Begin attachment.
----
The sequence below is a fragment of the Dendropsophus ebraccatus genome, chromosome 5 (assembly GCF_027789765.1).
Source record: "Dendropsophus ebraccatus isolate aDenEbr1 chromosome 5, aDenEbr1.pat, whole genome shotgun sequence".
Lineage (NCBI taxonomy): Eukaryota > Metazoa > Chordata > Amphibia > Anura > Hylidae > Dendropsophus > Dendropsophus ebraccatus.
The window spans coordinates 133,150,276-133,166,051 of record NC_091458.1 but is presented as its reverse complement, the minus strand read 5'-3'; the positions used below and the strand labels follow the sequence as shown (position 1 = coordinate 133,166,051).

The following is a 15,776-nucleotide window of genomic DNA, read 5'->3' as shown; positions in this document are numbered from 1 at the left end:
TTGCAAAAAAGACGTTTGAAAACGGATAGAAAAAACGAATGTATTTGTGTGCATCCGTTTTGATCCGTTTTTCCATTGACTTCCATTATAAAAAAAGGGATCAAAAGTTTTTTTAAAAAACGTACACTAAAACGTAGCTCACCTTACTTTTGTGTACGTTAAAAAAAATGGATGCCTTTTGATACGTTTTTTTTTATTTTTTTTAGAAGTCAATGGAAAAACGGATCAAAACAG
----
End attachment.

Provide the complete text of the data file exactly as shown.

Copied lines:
The sequence below is a fragment of the Dendropsophus ebraccatus genome, chromosome 5 (assembly GCF_027789765.1).
Source record: "Dendropsophus ebraccatus isolate aDenEbr1 chromosome 5, aDenEbr1.pat, whole genome shotgun sequence".
Lineage (NCBI taxonomy): Eukaryota > Metazoa > Chordata > Amphibia > Anura > Hylidae > Dendropsophus > Dendropsophus ebraccatus.
The window spans coordinates 133,150,276-133,166,051 of record NC_091458.1 but is presented as its reverse complement, the minus strand read 5'-3'; the positions used below and the strand labels follow the sequence as shown (position 1 = coordinate 133,166,051).

The following is a 15,776-nucleotide window of genomic DNA, read 5'->3' as shown; positions in this document are numbered from 1 at the left end:
TTGCAAAAAAGACGTTTGAAAACGGATAGAAAAAACGAATGTATTTGTGTGCATCCGTTTTGATCCGTTTTTCCATTGACTTCCATTATAAAAAAAGGGATCAAAAGTTTTTTTAAAAAACGTACACTAAAACGTAGCTCACCTTACTTTTGTGTACGTTAAAAAAAATGGATGCCTTTTGATACGTTTTTTTTTATTTTTTTTAGAAGTCAATGGAAAAACGGATCAAAACAG